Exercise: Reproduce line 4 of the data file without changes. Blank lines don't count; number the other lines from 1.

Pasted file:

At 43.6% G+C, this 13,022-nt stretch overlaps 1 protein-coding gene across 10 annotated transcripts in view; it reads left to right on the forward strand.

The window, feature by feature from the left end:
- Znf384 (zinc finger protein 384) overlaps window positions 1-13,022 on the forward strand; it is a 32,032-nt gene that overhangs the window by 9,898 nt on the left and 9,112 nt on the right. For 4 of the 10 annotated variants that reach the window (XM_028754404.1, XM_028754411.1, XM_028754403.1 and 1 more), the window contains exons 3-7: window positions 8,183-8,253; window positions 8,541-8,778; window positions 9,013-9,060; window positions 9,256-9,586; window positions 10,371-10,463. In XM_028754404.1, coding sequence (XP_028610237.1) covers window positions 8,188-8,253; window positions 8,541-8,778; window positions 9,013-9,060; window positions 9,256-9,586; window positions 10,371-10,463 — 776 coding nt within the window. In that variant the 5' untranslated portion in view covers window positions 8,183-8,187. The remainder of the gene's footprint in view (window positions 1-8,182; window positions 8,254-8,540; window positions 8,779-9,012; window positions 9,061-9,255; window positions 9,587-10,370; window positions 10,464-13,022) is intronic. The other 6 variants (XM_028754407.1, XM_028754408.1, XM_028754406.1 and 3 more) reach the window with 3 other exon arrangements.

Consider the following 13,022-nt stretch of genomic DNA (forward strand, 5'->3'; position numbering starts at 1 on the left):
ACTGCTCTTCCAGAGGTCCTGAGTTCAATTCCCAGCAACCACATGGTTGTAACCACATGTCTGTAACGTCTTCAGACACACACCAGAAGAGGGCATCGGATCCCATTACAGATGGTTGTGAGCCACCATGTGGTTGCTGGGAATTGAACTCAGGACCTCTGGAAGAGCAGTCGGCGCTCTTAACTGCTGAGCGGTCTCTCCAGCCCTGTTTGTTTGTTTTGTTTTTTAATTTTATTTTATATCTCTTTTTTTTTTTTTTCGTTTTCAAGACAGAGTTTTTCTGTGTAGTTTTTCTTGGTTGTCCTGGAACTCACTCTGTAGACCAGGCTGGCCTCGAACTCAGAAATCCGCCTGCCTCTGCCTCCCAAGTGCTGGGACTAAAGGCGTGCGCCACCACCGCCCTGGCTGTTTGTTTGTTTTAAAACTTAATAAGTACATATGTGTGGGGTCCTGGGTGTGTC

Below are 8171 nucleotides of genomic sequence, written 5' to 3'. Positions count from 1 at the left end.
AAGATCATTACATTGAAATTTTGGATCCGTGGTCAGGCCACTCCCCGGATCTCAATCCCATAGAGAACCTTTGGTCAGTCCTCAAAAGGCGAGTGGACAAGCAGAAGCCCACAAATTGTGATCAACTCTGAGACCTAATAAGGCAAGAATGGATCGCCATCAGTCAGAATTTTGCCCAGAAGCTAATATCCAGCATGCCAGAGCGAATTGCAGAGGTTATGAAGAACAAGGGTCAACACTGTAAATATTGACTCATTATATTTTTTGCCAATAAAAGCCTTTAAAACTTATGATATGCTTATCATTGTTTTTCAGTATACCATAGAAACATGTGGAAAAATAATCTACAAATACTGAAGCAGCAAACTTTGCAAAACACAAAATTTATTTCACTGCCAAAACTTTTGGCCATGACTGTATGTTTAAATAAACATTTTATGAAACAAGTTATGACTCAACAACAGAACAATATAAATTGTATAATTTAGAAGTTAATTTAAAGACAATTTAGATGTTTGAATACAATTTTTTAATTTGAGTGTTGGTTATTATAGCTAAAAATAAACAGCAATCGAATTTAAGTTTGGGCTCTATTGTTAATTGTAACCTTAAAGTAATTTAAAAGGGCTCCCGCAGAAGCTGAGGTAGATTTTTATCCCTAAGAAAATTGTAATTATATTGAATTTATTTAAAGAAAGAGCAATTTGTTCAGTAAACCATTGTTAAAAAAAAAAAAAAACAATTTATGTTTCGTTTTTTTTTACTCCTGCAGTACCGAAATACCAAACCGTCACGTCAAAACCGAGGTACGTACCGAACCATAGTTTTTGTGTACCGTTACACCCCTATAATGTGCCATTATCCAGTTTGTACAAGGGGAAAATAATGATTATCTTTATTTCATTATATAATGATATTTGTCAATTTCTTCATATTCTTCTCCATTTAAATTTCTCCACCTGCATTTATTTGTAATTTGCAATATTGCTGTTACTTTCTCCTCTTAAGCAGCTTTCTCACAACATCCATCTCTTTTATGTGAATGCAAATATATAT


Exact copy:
Consider the following 13,022-nt stretch of genomic DNA (forward strand, 5'->3'; position numbering starts at 1 on the left):